What are Galleys (ARCs) & What are they good for?

What are book galleys? Let’s ask good ol’ Wiki for a straight up definition:


Galleys are primarily created by publishers for proofreading and copyediting purposes – to send to the author and editor for a final fact check and seal of approval. The content of galleys generally can’t be changed, but small details such as spelling mistakes or typos that are picked up can be.

They are also used for promotional purposes and reviews – and this is their primary purpose for us self-pubbers. We want feedback in the form of blurbs, endorsements and reviews so that we can build buzz around the launch. Using galleys is a great way of doing this well in advance of publication without having to rush the cover design and typesetting process. Since reviewers and blurbers generally take a couple of months to get back to us, this is an efficient way of working.

 

Above: Galley’s from Doug Gordon’s ‘The Engaged Groom’. Doug was kind enough to endorse my own wedding planning book!

Galleys are AKA Advance Readers Copy/ Advance Review Copy/ (ARC) as well as Advanced Uncorrected Proof, but ARC’s tend to be slightly more polished – basically a final copy with a makeshift book cover to cut down on printing costs. 

 

Compare Doug Gordon’s ARCs (above) to the final version:


If you plan to make galleys then here’s what you need to know.
Galleys are black and white and unformatted – basically just your manuscript (imagine a printed out PDF) – and do not include typesetting, illustrations or layout. They should however follow these basic rules:
+  They should have ‘Galley’ printed on the front and back covers
+ The cover page should state ‘Uncorrected Proof. Galley Copy Only. Do not quote without prior permission from the publisher’.
+ A galley insert sheet should be taped inside. Written on this – Backmatter, Appendices, Index (to show what is to be added at a later date.)
+ Galleys should already have been edited (but not yet proofread)
+ Unless the book is an illustration or photography book, illustrations should not be included, but the pages that they are going to be featured should be indicated.
+ They should be clipped together/ stapled/occasionally bound (this can be done at Kinko’s and other printing shops)
+ Galleys should be sent to blurbers and reviewers around 3-4 months in advance of publication
+ Accompanying the galleys should be a sheet of paper including the following information:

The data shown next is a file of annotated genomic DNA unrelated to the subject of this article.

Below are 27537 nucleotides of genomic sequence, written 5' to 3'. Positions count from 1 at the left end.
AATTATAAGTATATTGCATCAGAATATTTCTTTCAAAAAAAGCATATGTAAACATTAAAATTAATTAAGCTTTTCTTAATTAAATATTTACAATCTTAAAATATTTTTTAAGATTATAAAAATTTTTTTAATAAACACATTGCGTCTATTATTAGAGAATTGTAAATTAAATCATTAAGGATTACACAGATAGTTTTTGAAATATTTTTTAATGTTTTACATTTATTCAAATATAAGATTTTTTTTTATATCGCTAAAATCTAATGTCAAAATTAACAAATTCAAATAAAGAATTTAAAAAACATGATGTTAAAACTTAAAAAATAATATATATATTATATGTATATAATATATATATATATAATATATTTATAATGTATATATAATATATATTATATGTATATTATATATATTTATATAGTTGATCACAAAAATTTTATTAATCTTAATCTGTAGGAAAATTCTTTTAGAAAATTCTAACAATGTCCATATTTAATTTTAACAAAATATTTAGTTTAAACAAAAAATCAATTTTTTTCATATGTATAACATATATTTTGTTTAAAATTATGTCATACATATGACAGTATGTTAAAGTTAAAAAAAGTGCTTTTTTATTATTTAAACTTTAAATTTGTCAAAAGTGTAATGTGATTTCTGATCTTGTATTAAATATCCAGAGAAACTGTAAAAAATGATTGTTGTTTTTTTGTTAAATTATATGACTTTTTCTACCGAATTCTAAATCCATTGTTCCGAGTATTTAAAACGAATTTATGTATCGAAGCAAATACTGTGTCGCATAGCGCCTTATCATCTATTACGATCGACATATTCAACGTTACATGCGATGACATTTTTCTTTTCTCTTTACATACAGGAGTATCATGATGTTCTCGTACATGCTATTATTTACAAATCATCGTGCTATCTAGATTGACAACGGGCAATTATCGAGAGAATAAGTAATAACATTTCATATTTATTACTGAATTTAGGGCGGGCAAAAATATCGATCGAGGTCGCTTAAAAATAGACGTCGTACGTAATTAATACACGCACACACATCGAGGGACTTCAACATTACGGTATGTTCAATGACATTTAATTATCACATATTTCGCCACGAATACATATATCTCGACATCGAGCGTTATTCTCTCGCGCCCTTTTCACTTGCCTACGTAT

• Authors name
  • Publication date (Intended – Month/ Year)
  • ISBN (If you already have one)
  • Price
  • Trim size
  • Hard or soft cover?
  • If the book includes illustrations, how many?
  • Number of pages
  • Name/ contact info of publisher (or yourself) – include phone number AND email
  • A brief description of the book including but not limited to: intended audience and synopsis
  • Author bio including credentials and other books published.
  • Send a cover letter with the galley.
Other Tips!

 

+ Your galleys should look somewhat professional. They don’t need to be expensive or fancy, but a few details can help make them look more appealing. I printed mine from my computer and printer at home, and then used a nice clip and folder to “bind” it.
+ Send your galleys to review publications that accept self-published books. Most review sites ask to receive the galleys 3-6 months in advance of the publication date. (For a list of publications that accept self published books for review, see here).

 

Who to send the Galleys to?

 

+ Potential blurbers (make sure you have asked them first. To read how I landed my blurbers, see this post.)
+ Review publications (see above)
+ A proofreader, for fact checking and final editing.
+ Traditional publishers make upwards of 25 copies to send out to media folk and review publications. Self publishers will need fewer copies. (In my case I sent out 5 copies for blurbers, 4 to reviewers and 1 to the Midwest Book Review).

 

How much will making galleys cost you?

 

+ This depends on how you go about it. I printed out my 250 page book 10 times (1 ink cartridge = $20), spent around $20 at Office Depot on clips, folders and envelopes, and then sent them out domestically at a cost of $4 each. So… making printing and sending the galleys cost roughly $80.

 

Is printing galleys worth it?

 

It landed me 4 blurbs from fairly well-known writers and wedding folk and 2 online reviews, though I didn’t make it into the Midwest Book Review. I have used the blurbs several times over and the online reviews sent plenty of traffic my way. So I think it was worth the cost, though if you are trying to stick to a low budget, this is a step you could skip. I would however recommend that even after your final edits, you hire a proofreader to catch any last minute mistakes. In my opinion it can mean the difference between a good book and a great book.


Laura Pepper Wu is the co-founder of 30 Day Books: a book studio. She has worked with a variety of authors to successfully promote their books, including many Amazon best-sellers. Laura is the author of wedding non-fiction guides and book marketing guides 77 Ways to Find New Readers for Your Self-Published Book and Fire Up Amazon!

Laura also runs Ladies Who Critique, a critique-partner finding site. When she's not working at the studio, you can find her walking her dog, "yoga-ing" or at a coffee shop in Seattle.